With the unbelievably white sandy beaches and the azure sea, you might easily be in the South Pacific


She is 34 years old this year and there is talk of replacing her with something faster. I hope they dont! There is something about the leisurely three-hour voyage that gets you tuned into life on Scilly.



Of the five inhabited islands, St Marys is the largest and Hugh Town, at its western end, is the Islands capital. In Hugh Town you can buy most of lifes necessities and the odd luxury as well. There is a good selection of boutique-type shops and galleries, a few food shops, a hardware shop, a post office and a couple of banks. Sometimes, however, you cant get exactly what you want and sometimes the shelves on the small supermarket seem a little bare. You simply need to adjust your expectations a little: this is an island, and tomorrow, when the boat comes in, what you desire may or may not arrive! Hugh Town has some good pubs and restaurants, while St Marys has some wonderful beaches and coastal walks, although unlike the other islands its quite a long haul to get round it in a day. What you can do however, if time is short, is to tour the island by bus. Two tours are available, one on an old open-topped London Transport bus and the other on Katie, a 1948 Austin K2.



St Marys is also the hub for the inter-island boats and there are regular services to all of the other islands (known as off islands), as well as boat trips to uninhabited islands and rocky outposts where you can see seals and other marine wildlife in its natural habitat. Almost everyone on the Isles of Scilly has their favourite island, either because they live there or are a regular visitor. The off islands are all different in character sometimes subtly, sometimes not so. Tresco is a case in point. The island is leased to the Dorrien Smith family and there is a quiet affluence and manicured feel to the place that is different from the other islands. It is also undeniably beautiful with some fine beaches and a world-class attraction for those interested in formal gardens. Abbey Gardens contains a staggering 20,000 exotic plants, and even in the winter months more than 300 of these will be in flower. Its like Kew without the glass!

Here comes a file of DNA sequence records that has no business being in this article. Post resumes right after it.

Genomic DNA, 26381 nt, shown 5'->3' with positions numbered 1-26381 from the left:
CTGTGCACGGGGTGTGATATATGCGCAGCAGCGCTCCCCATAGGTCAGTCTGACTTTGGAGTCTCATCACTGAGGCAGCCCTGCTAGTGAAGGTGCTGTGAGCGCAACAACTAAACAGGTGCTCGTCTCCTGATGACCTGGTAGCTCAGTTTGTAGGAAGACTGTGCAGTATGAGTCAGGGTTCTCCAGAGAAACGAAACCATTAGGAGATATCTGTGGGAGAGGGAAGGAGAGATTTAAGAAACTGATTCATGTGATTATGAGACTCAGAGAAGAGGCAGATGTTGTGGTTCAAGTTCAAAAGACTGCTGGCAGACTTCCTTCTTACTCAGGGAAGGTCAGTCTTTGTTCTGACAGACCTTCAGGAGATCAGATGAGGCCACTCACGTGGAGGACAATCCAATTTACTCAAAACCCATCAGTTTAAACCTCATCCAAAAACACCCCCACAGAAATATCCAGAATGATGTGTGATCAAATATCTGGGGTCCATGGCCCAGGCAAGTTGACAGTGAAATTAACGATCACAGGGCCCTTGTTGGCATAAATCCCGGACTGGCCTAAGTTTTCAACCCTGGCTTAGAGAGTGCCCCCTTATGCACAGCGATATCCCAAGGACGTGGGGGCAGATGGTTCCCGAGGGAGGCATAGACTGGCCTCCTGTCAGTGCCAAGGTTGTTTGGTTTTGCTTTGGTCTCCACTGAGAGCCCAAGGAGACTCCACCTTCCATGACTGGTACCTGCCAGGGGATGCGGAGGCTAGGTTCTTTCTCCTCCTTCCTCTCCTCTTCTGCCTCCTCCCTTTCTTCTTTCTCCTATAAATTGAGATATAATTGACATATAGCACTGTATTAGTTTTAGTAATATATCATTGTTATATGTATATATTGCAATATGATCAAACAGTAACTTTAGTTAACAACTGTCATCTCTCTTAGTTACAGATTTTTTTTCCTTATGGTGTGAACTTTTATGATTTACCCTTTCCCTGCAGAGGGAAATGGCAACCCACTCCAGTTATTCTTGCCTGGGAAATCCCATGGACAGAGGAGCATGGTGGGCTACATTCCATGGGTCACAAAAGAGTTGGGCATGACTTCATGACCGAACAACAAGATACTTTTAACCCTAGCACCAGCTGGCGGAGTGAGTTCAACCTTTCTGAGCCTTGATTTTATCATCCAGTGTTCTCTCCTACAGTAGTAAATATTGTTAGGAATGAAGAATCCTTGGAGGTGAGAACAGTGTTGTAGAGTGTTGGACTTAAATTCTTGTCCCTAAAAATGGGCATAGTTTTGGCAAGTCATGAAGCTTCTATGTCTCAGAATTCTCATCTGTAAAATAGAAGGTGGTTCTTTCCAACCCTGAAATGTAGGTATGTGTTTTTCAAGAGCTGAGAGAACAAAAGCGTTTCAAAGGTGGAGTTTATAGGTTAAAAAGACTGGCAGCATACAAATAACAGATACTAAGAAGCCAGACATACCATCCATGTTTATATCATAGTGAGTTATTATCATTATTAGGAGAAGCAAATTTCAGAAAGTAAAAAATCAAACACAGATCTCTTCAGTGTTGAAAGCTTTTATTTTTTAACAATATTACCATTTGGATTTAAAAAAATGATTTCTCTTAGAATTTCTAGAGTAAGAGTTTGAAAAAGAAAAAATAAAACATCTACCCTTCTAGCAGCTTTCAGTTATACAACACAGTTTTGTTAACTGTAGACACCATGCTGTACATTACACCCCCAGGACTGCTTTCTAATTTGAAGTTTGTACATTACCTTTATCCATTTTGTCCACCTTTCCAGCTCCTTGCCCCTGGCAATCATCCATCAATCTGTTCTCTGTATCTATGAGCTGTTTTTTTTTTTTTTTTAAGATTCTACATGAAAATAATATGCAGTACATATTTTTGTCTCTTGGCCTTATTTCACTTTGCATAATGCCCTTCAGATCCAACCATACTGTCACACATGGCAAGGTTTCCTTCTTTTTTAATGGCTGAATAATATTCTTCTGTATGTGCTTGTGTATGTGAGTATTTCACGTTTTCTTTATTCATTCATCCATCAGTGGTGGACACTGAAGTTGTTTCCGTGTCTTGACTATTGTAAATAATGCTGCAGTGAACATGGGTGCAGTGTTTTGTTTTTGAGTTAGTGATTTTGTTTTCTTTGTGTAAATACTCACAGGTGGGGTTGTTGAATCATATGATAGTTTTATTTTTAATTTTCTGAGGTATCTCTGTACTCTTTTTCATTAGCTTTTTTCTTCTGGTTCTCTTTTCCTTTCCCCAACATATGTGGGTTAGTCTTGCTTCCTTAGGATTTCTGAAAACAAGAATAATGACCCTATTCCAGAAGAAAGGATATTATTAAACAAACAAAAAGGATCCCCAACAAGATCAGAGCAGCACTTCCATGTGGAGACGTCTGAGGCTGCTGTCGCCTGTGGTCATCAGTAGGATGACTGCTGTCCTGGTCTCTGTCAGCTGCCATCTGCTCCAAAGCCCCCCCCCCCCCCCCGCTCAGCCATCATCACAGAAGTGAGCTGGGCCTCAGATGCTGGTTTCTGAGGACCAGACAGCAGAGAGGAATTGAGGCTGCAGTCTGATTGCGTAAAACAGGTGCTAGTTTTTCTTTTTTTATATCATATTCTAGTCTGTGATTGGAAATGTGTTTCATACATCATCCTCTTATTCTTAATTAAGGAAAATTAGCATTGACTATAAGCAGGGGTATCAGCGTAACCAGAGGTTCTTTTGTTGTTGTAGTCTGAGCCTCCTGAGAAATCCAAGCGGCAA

St Martins has arguably the nicest beaches on Scilly and is closest to the Eastern Isles, which are wonderful for watching seabirds. Bryher is the most rugged of the off-islands and the coastal scenery on its western side is spectacular particularly the appropriately named Hell Bay, which in the prevailing wind takes the full force of the Atlantic Ocean. Finally, theres St Agnes, my own favourite. Its a microcosm of island life. Very beautiful, rugged, particularly on its western coast, with excellent walks and a couple of nice beaches. There isnt much here a post office and a farm shop and a church. Unlike the other islands, there is no hotel, but there is a pub. For those who like milestone destinations its here that you can drink in Britains most south-westerly pub!



Taking your time on the Isles of Scilly isnt hard its not the sort of place to rush around. You just have to relax and enjoy it.